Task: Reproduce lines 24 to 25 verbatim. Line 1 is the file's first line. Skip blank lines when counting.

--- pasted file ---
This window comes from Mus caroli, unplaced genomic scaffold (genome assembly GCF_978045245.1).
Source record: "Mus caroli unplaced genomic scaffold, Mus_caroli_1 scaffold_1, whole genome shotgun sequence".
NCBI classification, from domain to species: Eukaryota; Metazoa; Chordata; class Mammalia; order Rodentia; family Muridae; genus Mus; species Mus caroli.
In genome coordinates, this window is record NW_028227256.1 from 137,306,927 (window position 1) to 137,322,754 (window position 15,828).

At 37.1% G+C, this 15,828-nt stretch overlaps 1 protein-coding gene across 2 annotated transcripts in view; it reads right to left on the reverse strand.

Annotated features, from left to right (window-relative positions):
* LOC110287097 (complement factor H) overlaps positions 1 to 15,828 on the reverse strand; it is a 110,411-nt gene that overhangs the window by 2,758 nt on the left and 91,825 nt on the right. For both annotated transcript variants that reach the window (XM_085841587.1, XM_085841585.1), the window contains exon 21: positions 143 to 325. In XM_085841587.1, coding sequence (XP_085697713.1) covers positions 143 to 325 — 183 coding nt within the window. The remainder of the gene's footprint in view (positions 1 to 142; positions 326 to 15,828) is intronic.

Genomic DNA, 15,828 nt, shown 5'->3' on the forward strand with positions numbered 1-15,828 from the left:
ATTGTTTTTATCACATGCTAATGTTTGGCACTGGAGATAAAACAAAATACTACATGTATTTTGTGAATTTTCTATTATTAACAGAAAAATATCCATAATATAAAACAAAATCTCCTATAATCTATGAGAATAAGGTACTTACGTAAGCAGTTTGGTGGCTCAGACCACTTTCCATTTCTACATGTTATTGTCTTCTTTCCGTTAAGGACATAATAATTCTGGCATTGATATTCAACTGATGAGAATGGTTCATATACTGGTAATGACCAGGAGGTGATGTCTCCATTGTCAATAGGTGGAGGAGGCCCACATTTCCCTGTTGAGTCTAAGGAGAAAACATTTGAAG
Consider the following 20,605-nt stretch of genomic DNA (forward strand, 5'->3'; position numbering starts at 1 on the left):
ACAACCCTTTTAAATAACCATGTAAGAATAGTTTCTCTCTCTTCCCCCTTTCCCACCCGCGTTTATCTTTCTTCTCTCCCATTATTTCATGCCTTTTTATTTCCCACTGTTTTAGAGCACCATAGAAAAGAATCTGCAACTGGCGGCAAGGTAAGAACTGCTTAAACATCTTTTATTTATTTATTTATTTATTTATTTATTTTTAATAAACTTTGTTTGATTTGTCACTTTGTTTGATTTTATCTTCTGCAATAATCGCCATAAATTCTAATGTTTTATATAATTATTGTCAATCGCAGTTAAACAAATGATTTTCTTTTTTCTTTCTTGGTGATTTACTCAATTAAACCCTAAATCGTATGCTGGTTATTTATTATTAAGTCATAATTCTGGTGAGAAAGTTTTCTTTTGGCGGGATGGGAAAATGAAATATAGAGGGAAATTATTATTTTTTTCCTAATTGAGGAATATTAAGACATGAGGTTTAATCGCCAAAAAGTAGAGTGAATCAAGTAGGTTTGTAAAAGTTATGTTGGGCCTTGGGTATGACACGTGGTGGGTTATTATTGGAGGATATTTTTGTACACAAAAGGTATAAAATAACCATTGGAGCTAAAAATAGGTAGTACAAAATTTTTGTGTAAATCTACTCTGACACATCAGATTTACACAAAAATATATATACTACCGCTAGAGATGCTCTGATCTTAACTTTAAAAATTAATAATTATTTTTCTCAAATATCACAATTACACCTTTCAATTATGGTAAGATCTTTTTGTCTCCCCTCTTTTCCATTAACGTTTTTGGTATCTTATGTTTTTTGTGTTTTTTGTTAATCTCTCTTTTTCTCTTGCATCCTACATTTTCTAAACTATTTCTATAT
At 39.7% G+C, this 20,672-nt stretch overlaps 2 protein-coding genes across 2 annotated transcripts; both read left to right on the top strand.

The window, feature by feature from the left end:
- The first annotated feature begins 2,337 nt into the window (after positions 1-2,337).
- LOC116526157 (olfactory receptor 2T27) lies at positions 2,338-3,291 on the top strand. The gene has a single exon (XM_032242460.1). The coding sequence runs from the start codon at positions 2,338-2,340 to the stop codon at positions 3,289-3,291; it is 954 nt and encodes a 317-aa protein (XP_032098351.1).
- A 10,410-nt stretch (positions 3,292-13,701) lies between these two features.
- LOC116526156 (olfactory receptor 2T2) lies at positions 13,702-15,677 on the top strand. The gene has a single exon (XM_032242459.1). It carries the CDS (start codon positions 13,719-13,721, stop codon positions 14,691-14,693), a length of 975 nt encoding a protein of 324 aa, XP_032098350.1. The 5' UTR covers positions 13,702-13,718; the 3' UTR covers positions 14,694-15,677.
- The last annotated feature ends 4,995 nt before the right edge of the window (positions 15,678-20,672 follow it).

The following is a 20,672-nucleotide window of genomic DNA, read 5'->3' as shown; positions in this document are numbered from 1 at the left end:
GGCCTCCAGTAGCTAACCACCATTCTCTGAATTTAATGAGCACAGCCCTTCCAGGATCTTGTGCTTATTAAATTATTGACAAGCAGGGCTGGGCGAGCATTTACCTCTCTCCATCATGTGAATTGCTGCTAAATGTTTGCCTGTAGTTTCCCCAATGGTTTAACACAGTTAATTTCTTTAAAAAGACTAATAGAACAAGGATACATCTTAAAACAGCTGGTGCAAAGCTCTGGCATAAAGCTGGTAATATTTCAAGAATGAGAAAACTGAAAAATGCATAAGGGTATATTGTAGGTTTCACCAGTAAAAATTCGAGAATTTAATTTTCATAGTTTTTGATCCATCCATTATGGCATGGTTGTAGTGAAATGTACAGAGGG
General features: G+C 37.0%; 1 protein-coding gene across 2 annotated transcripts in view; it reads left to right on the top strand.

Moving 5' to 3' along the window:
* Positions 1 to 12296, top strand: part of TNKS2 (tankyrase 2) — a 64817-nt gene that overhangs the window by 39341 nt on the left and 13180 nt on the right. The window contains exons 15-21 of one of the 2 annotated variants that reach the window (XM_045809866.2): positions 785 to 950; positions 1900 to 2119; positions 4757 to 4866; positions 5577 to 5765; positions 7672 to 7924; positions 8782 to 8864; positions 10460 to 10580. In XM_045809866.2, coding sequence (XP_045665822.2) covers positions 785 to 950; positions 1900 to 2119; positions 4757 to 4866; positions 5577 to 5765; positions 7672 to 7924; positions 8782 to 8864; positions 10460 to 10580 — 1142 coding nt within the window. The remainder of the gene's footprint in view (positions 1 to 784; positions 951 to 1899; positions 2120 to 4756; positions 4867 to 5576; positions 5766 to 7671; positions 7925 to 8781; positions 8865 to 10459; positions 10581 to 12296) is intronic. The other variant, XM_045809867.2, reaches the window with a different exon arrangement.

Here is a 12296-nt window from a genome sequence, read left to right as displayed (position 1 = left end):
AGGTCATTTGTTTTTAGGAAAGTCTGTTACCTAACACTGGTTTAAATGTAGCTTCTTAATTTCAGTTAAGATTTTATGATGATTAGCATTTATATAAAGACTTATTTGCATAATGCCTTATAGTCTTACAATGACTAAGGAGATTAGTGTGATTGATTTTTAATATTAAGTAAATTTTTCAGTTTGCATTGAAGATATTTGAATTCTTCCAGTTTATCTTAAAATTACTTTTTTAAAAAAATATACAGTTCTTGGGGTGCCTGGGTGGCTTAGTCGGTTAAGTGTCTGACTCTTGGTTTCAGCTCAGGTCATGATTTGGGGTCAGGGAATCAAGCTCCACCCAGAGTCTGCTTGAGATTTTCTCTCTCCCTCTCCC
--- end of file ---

Here is a 12296-nt window from a genome sequence, read left to right as displayed (position 1 = left end):
AGGTCATTTGTTTTTAGGAAAGTCTGTTACCTAACACTGGTTTAAATGTAGCTTCTTAATTTCAGTTAAGATTTTATGATGATTAGCATTTATATAAAGACTTATTTGCATAATGCCTTATAGTCTTACAATGACTAAGGAGATTAGTGTGATTGATTTTTAATATTAAGTAAATTTTTCAGTTTGCATTGAAGATATTTGAATTCTTCCAGTTTATCTTAAAATTACTTTTTTAAAAAAATATACAGTTCTTGGGGTGCCTGGGTGGCTTAGTCGGTTAAGTGTCTGACTCTTGGTTTCAGCTCAGGTCATGATTTGGGGTCAGGGAATCAAGCTCCACCCAGAGTCTGCTTGAGATTTTCTCTCTCCCTCTCCC